A digital clock radio is the sort of essential I am loathed to live without, and as such I have bought several over the years in different countries. This one therefore stands out as being one I DIDN'T buy...but since it's the one my mother bought and left me in exchange for the one of mine she cheekily pinched, it's still come into my possession.
The first thing you notice, or perhaps the first things, are the size and colour. I am used to black clock radios, and this one is white (it looks a little silver in the picture, but the WHT in the name confirms this is the white version, albeit with some silver accents). It is also smaller and more curved than the large rectangular boxes I am used to - perhaps useful for smaller bedside tables though mine would accommodate one much larger. This, combined with the yellow digits (rather than the traditional red) meant I wasn't sure I would be able to see it as easily. I like radio alarms because you can read them without having to switch on a light or in fact do anything other than open your eyes. I do think red digits are easier to read, perhaps because that's what I've always had, but I don't have much trouble deducing from a quick glance at this whether it's approaching morning or whether I really need to get myself back to sleep. The resolution and contrast are not wonderful, but they're no awful either.
I rarely use alarms to wake myself up, because I tend to awaken naturally ages before I need to, but on some occasions, such as important work days or interviews, or when I am travelling and need to be on time, I will set an alarm as a safety net. This is a simple alarm clock which offers the choice of waking up to radio or what they call 'buzzer'. This doesn't interest me, but I imagine some more reluctant wakers would prefer a beep to the lilting tones of Chris Moyles or the Today Programme as the former is more difficult to sleep through. Because the buzzer is an option on the same dial as the radio volume, you cannot adjust its volume - so you can have quiet, medium or loud radio, but only the default buzzer volume.
Since I acquired this radio rather than buying it, it was plugged in and ready to go so I didn't have the benefit of the instruction book. Luckily, it's easy to work. On the left hand side you choose your setting of Off, On or Auto (which means alarm). There's also a dial to adjust the volume. This is a bit fiddly and you can't make subtle increases or decreases, but you can definitely get it to a level in the range of what you need to wake you up (and the loudest is indeed very loud - though mine seems a bit temperamental and if you scroll past super loud, it actually gets quieter on the last few turns of the dial).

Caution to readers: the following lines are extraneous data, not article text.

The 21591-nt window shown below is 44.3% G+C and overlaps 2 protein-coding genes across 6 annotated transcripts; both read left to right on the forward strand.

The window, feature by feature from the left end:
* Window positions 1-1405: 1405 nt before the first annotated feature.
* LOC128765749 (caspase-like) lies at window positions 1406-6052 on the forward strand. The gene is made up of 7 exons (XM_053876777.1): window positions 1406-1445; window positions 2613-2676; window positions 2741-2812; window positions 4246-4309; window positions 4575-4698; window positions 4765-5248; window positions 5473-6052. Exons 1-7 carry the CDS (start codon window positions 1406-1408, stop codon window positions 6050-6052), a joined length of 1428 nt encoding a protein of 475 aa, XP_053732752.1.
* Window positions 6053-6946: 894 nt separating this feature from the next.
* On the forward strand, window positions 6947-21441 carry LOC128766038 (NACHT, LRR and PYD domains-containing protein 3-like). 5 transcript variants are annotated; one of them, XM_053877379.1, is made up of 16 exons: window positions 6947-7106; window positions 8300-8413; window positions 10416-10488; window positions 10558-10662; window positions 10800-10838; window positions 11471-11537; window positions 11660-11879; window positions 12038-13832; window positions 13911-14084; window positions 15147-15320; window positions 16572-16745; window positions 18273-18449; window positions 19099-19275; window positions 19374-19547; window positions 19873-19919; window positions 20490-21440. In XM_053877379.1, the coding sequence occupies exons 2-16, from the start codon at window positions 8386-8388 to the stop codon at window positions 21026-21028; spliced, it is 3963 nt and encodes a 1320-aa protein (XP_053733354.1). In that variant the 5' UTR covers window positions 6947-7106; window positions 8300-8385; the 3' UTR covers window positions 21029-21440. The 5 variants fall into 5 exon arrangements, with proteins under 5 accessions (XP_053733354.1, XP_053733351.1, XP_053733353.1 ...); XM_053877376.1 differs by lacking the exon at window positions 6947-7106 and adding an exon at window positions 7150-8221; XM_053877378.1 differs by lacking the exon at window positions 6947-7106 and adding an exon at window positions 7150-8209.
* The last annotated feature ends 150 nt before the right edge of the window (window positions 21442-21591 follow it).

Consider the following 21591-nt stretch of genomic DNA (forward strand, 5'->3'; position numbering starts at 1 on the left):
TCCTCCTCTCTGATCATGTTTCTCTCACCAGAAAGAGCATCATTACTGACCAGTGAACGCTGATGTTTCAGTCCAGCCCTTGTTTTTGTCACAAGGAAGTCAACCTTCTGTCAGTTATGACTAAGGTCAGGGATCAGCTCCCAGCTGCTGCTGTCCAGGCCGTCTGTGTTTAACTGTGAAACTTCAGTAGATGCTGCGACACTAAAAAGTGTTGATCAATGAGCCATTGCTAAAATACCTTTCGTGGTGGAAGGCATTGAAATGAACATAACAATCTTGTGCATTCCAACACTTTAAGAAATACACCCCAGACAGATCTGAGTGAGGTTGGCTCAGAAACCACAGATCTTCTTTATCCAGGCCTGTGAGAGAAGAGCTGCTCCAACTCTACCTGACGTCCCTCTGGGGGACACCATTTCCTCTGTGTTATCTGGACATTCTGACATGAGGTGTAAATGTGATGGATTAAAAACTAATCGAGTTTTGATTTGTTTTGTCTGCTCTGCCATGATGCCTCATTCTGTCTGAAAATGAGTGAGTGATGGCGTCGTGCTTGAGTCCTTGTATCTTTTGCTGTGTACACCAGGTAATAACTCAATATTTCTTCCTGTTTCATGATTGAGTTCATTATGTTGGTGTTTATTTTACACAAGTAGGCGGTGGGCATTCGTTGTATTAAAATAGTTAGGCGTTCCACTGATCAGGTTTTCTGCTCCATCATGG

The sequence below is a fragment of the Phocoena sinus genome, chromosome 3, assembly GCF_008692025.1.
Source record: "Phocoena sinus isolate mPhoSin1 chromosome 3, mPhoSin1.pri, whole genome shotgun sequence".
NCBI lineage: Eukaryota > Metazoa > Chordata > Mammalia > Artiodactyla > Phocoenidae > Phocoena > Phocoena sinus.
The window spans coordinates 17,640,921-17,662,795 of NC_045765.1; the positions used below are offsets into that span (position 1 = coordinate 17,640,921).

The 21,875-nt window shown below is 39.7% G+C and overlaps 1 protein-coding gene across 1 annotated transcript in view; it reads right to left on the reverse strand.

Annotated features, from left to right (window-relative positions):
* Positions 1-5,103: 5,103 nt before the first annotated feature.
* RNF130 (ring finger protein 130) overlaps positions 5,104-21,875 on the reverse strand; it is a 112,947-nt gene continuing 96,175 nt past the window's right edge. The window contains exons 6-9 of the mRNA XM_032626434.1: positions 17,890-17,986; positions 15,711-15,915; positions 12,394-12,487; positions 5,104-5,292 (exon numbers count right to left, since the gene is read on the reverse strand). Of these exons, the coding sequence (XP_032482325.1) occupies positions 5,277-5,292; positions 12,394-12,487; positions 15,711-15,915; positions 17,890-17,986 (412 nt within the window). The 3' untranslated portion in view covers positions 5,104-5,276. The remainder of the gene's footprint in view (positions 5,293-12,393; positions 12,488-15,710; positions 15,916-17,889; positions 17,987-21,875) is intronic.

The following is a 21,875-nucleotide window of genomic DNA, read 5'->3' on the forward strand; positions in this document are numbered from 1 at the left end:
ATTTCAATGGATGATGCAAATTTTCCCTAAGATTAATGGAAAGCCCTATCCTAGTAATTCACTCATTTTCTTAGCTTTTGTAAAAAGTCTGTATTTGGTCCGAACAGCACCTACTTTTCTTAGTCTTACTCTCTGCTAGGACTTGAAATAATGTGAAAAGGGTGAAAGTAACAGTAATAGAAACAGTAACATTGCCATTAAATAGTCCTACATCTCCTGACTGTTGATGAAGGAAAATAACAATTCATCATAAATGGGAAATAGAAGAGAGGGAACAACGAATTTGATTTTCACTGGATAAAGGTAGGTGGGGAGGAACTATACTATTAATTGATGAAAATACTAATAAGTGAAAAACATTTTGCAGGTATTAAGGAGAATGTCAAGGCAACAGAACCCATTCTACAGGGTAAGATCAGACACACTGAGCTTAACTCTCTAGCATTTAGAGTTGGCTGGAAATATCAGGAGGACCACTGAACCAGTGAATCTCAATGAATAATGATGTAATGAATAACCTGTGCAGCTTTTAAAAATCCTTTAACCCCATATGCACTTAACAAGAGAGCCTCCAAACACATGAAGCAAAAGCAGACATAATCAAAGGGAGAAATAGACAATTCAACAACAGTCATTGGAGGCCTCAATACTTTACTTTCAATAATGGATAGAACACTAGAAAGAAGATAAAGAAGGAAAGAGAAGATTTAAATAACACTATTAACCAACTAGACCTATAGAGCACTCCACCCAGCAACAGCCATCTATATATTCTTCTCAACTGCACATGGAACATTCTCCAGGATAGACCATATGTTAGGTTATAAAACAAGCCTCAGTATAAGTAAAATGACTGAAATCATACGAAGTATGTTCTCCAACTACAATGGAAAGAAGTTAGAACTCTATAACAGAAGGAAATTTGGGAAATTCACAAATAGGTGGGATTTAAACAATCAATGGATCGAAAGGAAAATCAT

The other side is similar, but this time the switch is to toggle between MW or FM radio, and the dial is for the tuning of this. On the top of the clock you can find the speaker, and additional buttons for setting the time and the alarm time. These are your standard digital hour and minute buttons meaning if you overshoot you need to go round again. What is of some interest is the couple of additional buttons on top. Marked 'Al. off' and 'Sleep', I'm yet to work out what either of them do, as the alarm is switched off using the button on the left side, and there is a big Snooze button on the front which should take care of anything else.
Given the size of the clock radio, it's no surprise that everything is in miniature, and the buttons are no exception. They are not hard to work if you are careful and watch what you are doing, but they are small and larger fingers could easily press more than one at once as they are so close together.
This is a mains operated clock radio and the cord to the plug is a respectable length so you can angle it exactly how you want it towards your bed. Unfortunately this is one of the few good things and there are several other issues that have affected my star rating. The connections seem really loose inside - when I switch it onto 'Auto', sometimes a light comes on on the front to alert me to this, and sometimes it doesn't which isn't reassuring if you're trying to check you've set it for the morning. Because I can't see the side, I angle it up so I can check I've got it on the right setting, and this alternately makes the light appear or disappear. I have the display set to the 24 hour clock, and I can't find any way to alter this which is fine if you know your 18:00 from your 23:30, but I would still expect to have the option of 12 hour display (with the typical PM light to show you it's afternoon).
My biggest problem with this clock radio, however, is the quality of the radio. The aerial is an odd, exceptionally long wire, but no matter how I angle it, and no matter how delicately I play with the tuning dial, it's very rare I get anything but crackle and even if I do get it balanced before I go to sleep, somehow it always loses its tuning by the morning and it's back to fuzzy. It may not always have been like this, but it's not old and the various faults - from loose connections to finicky dials to impossible to tune radio are too much for me to tolerate. This works well as a digital clock or if you want to wake up to a buzzer, but for a clock radio it's missing one key element - the radio. It will wake you up but you couldn't use it during the day to listen to the radio for pleasure, as you'd only be able to pick up one word in ever 20 said.
For an average price of £10 I think you could find much better options out there, so when I'm shopping for my house in the upcoming weeks I won't be getting one of these, and I'll also be steering clear of the Bush brand in general since this one has far from filled me with confidence. It appears cheaply made and poorly designed, and hence I don't think it warrants a second glance.